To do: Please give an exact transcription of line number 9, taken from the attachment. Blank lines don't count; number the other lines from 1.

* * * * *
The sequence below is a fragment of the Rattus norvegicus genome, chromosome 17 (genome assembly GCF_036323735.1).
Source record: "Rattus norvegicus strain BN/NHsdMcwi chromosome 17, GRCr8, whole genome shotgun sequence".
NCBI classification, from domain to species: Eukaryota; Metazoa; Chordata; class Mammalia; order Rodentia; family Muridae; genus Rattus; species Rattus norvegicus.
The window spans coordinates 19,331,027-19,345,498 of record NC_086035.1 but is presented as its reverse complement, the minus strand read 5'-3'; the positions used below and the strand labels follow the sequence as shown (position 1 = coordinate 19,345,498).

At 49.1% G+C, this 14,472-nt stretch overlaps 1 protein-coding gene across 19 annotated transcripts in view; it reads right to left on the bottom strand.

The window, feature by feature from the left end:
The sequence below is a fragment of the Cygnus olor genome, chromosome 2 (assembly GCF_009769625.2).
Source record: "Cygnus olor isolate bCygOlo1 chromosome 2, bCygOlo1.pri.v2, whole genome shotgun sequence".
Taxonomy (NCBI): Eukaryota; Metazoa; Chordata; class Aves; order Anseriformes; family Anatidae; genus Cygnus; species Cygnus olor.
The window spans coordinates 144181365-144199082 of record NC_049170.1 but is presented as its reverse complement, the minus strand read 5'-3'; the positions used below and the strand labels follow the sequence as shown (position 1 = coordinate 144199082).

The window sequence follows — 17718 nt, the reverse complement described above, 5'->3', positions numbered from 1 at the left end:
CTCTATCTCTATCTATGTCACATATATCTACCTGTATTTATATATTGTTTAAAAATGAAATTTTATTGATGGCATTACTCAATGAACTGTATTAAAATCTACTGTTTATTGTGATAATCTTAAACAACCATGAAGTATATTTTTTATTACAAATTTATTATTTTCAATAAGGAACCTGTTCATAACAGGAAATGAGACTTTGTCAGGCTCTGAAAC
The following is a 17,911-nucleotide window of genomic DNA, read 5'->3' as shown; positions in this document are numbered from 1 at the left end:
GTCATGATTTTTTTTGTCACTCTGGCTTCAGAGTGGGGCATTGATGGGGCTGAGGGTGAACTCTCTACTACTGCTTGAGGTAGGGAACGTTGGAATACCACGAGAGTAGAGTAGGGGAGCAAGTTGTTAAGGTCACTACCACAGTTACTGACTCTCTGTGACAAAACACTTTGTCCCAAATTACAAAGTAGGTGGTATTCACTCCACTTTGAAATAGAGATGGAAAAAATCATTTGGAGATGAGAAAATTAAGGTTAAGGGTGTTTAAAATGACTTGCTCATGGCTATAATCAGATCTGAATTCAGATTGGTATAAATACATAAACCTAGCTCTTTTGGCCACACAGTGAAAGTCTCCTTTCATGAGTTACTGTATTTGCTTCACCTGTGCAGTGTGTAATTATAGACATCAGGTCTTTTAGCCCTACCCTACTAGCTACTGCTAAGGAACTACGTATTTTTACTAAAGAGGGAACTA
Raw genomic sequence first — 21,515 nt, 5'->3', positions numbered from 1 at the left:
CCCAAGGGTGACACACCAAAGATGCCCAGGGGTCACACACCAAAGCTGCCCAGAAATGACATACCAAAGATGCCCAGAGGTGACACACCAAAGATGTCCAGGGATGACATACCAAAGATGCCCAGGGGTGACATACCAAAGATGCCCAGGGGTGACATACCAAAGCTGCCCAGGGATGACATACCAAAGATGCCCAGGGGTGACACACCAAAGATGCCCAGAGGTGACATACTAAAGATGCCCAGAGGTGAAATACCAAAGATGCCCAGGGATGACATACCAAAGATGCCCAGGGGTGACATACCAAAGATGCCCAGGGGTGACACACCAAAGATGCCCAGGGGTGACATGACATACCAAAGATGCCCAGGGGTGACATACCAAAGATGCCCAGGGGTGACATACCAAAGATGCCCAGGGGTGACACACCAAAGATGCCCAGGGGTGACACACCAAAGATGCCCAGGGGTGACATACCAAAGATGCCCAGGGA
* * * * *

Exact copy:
Taxonomy (NCBI): Eukaryota; Metazoa; Chordata; class Aves; order Anseriformes; family Anatidae; genus Cygnus; species Cygnus olor.